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3614 End-of-Life Care in Hospitalized Patients with Hematologic Malignancies: A Retrospective Unicentric Study

Program: Oral and Poster Abstracts
Session: 905. Outcomes Research—Lymphoid Malignancies: Poster II
Hematology Disease Topics & Pathways:
Research, Clinical Practice (Health Services and Quality), Clinical Research, Diseases, Lymphoid Malignancies, Myeloid Malignancies
Sunday, December 11, 2022, 6:00 PM-8:00 PM

Alberto Lázaro García, MD1, Marta González Rodríguez, MD2*, Edwin Uriel Suárez Merchán, MD1*, Gonzalo Castellanos Arias, MD1*, Alicia de las Heras Moreno, MD1*, María Pilar Llamas Sillero, MD, PhD1*, Eduardo García Romo, MD, PhD3*, Antonio Noguera Tejedor, MD, PhD3*, Laura Solán Blanco, MD, PhD1*, Antonio Herrero4* and Juan Manuel Alonso Dominguez, MD, PhD1*

1Department of Hematology, Fundación Jiménez Díaz University Hospital, Madrid, Spain
2Department of Medical Oncology, MD Anderson Cancer Center, Madrid, Spain
3Department of Palliative Care, Fundación Jiménez Díaz University Hospital, Madrid, Spain
4Information and Communication Technology (ICT) Department, Fundación Jiménez Díaz University Hospital, Madrid, Spain

INTRODUCTION

Patients with hematologic malignancies (HM) experience high physical and psychological symptom burden. However, they rarely access Palliative Care (PC) services. Some authors affirm that patients with HM receive an aggressive end-of-life (EoL) care. Our objective was to describe the quality of EoL care in hospitalized patients with HM who died in our center in 2018-2019. We compared the EoL management between patients with a Hematology exclusive follow-up and those who had a PC complementary approach. We searched for variables associated with a score for aggressiveness of end-of-life care (SAELC).

PATIENTS AND METHODS

This is a unicentric, observational, retrospective study. We included all inpatients with HM who died between 01/01/2018 and 31/12/2019 (N = 100). We reviewed medical records to collect baseline demographics, HM features, diagnostic tests, and transfusion requirements in the last weeks of life, and EoL care indicators: PC follow-up, cancer therapy use, emergency room (ER) visits, hospital, and intensive care unit (ICU) admissions and days in hospital in the last month of life. Prescribed drugs on the date of death were also collected. Data were summarized using descriptive statistics. Parametric and non-parametric tests were used as appropriate in the inferential analysis.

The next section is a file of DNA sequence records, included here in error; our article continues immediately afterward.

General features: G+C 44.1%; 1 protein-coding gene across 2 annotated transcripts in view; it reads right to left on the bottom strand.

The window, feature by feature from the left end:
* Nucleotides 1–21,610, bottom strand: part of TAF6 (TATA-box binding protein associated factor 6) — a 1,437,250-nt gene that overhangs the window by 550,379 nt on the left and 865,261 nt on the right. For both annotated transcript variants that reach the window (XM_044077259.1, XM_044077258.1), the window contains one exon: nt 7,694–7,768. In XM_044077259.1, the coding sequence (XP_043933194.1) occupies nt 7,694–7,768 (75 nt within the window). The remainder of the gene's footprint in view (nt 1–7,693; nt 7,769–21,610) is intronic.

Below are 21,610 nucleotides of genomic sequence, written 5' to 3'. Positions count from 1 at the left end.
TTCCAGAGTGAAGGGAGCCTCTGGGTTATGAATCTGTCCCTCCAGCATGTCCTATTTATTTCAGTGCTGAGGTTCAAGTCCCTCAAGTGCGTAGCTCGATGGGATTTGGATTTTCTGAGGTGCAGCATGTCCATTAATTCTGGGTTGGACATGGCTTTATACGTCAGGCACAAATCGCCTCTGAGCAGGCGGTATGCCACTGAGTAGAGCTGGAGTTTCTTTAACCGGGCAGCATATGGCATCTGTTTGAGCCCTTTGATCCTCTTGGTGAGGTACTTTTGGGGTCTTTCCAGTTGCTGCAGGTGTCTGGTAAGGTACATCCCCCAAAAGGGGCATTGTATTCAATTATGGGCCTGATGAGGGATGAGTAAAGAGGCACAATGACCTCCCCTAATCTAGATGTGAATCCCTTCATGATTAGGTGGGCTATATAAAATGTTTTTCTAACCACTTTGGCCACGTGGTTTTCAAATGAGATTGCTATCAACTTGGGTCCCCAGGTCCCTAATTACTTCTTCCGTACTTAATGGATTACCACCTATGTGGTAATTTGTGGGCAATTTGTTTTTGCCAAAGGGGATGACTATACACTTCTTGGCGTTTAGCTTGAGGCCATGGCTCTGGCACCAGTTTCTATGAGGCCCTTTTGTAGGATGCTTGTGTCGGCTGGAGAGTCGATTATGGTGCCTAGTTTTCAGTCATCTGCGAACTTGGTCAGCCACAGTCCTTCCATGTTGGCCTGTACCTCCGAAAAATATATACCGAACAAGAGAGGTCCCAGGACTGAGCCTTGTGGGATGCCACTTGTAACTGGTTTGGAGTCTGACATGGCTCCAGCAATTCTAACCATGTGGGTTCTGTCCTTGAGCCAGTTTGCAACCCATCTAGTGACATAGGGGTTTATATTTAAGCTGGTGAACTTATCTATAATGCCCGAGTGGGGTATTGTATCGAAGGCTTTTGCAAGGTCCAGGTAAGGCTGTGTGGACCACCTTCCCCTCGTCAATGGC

RESULTS

The median age was 71.63 years and 60% were males (table 1). The most frequent HM were non-Hodgkin lymphomas (34%).

In the last month of life, 47.4% started a new antineoplastic regimen, 18% had more than 1 ER visit, 18% had more than 1 hospital admission and 22% were admitted to the ICU; 45.3% received antineoplastic drugs within 14 days of death and 49% spent more than 14 days in hospital in their last month. These indicators form a SAELC (0 = best, 6 = worst).

Invasive procedures within 30 days of death (median = 1), blood tests (median = 6) and radiological exams (median = 2) within 7 days of death were frequent.

Regarding PC follow-up, 37 patients accessed PC services and 11 had a PC assessment within 3 days of death. In the last day of life, the median prescribed drugs was 8, 91% had symptom-relief drugs, and 89% had opioid prescription; 49% died in the Hematology Unit, 28% in the PC Unit, 21% in the ICU and 2% in other medical Units.

When they were followed by PC, fewer patients started a new antineoplastic regimen within 30 days of death (32.35% vs. 54.84%, p = 0.046), received antineoplastic drugs within 14 days of death (24.24% vs. 56.45%, p = 0.003) and were admitted to the ICU in the last month of life (2.70% vs. 33.33%, p < 0.001) (table 2).

Other indicators of aggressive care (days since starting a new antineoplastic regimen, days since last dose of an antineoplastic drug and transfusion requirements) and number of diagnostic tests were more favorable when patients were assessed by PC. A higher proportion of symptom control and prognostic communication record, as well as simplified drug prescription were observed when patients had a PC approach.

The number of days since starting a new antineoplastic regimen and days since last dose of an antineoplastic drug had an inverse correlation with the SAELC. Direct correlations were observed between the SAELC and ER visits, hospital, and ICU admissions in the last month of life, transfusion requirements within 7 days of death and number of diagnostic tests. The median SAELC was lower when patients had a PC follow-up (1 vs. 2, p < 0.001).

DISCUSSION AND CONCLUSIONS

We found our patients had several ER visits, hospital, and ICU admissions, and received cancer treatments in the last weeks of life. We identified a lack of PC involvement, with short follow-ups and late assessments.

Our study showed an improvement in many indicators of aggressive care when there was a PC follow-up.

A more favorable symptom control, prognostic communication, and drug prescription the last day of life were observed when PC was involved.

Less chemotherapy use and accessing PC services were associated with a lower SAELC.

The main limitations are including only inpatients and the retrospective unicentric design. A prospective study incorporating outpatients would provide a comprehensive view of the EoL care of our patients.

Regarding the special features of patients with HM, specific indicators of aggressive care should be established to design a tailored SAELC for them.

The hematology community need to develop programs to improve the quality of EoL care for patients with HM.

Disclosures: Alonso Dominguez: Incyte: Research Funding; Pfizer: Research Funding; Astellas: Research Funding; Celgene: Research Funding.

*signifies non-member of ASH